Buoyant West Indies eye England Test series win

 07 Sep 2017 - 1:34

Buoyant West Indies eye England Test series win
West Indies’ Kraigg Brathwaite (left) takes part in a training session at Lord’s cricket ground in London, yesterday, ahead of the third Test match against England which starts today.

AFP

London:  West Indies go into today’s third and deciding Test at Lord’s with the chance to complete a dramatic turnaround and win their first series in England in almost 30 years.
The Caribbean side last triumphed in England in 1988 when a team boasting a clutch of all-time greats including Gordon Greenidge, Viv Richards, Malcolm Marshall and Curtly Ambrose romped to a 4-0 win.
The West Indies dominated Test cricket for two decades but their decline has been precipitous and they are currently languishing at eighth in the world rankings, with just Bangladesh and Zimbabwe below them.
Having dusted down the “obituaries” after the series opener at Edgbaston -- when the visitors slumped to a defeat by an innings and 209 runs -- few pundits gave Jason Holder’s novice West Indies side any chance of a revival in Leeds.
Yet despite being set more than 300 to win in the fourth innings following a declaration by England captain Joe Root, the tourists showed true grit to win by five wickets.
Shai Hope became the first batsman in history to score hundreds in both innings of a match at Headingley, putting his side in a strong position with 147 before following up his maiden Test century with a match-clinching 118 not out in the second innings.
After the fourth day of a match of fluctuating fortunes, ex-England captain Nasser Hussain, a former Essex team-mate of West Indies coach Stuart Law, said the tourists were flagging because the physical demands of a Test match were greater than that of Twenty20 cricket.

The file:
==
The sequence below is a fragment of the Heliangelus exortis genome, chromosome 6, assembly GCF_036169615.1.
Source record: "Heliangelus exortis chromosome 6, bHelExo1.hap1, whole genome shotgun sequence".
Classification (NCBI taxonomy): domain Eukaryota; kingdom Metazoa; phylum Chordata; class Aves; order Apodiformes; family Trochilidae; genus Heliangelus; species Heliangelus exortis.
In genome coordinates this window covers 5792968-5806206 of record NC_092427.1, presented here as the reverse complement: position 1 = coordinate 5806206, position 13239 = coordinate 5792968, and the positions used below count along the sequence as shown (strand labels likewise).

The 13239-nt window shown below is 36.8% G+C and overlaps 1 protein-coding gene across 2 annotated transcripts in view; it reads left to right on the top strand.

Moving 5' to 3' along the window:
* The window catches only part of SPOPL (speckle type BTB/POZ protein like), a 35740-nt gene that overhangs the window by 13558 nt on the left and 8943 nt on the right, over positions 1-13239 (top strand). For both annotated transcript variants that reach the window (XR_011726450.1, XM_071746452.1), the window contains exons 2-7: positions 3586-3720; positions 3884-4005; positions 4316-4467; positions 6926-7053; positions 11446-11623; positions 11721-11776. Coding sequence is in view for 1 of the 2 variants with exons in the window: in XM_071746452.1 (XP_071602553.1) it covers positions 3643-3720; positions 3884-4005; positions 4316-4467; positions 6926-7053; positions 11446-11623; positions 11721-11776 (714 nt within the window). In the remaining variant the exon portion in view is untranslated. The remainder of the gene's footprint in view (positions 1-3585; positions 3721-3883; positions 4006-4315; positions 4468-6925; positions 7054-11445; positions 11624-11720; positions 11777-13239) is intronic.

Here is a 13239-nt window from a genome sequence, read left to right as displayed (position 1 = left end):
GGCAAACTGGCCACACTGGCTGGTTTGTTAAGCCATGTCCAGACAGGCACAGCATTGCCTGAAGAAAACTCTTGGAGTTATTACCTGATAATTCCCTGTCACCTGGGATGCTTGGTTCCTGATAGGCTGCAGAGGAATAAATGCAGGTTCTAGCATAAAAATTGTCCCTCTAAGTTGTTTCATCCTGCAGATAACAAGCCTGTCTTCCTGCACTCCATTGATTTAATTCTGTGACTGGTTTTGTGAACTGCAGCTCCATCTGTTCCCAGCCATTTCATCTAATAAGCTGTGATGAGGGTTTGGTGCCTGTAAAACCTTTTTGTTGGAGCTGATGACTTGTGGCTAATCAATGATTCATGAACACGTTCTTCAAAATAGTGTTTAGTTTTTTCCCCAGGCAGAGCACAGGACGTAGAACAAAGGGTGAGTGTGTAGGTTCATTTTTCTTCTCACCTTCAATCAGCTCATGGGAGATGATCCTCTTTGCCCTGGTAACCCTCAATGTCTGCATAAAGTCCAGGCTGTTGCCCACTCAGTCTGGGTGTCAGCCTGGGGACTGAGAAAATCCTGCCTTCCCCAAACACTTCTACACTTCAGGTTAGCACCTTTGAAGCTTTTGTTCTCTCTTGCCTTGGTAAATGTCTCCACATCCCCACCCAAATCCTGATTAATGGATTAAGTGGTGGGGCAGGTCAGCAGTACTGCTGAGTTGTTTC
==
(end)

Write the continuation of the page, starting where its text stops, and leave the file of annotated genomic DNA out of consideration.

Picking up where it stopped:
A satisfied Law said: “People make assumptions all the time.”
“But he (Hussain) doesn’t know the characters that are inside that dressing room -- he doesn’t even know me and I played with him at Essex,” the former Australia batsman added.
“Not a lot of these players play T20 cricket anyway. I think it was great we sent a big humble pie to go and chomp on in the commentary box.”
England even took the risk of dropping in-form seamer Toby Roland-Jones, whose three Tests this season have yielded 14 wickets, for the Headingley Test, bringing in Chris Woakes for his first Test of the home campaign after injury, seemingly to get some overs under his belt ahead of the upcoming Ashes tour of Australia.
The home side, however, have recalled Roland-Jones on his Middlesex home ground and dropped Woakes in the only change to their side.  “Home conditions, he (Roland-Jones) obviously knows the surfaces and is bowling very well at the moment,” Root told reporters at Lord’s yesterday after announcing his team.
“It’s obviously very difficult to leave somebody like Chris out, he’s been a consistent performer in Test cricket for England.
“But this is a team I think is going to win this week,” star batsman Root added.
England still have doubts about their problem top-order batting positions with number three Tom Westley under most scrutiny after a run of single-figure scores.
“That extra pressure will find out a bit more about people’s character and things like that so it should be an exciting week,” said England spearhead James Anderson.
Having gone wicketless on the last day in Leeds, Anderson arrives at Lord’s still three away from becoming the first England bowler to take 500 Test wickets.
“To be honest, I do try to put it to the back of my mind,” Anderson said.
“We desperately need to win this Test match to win the series so I’m going to be focused completely on doing my job for the team when we get out there.”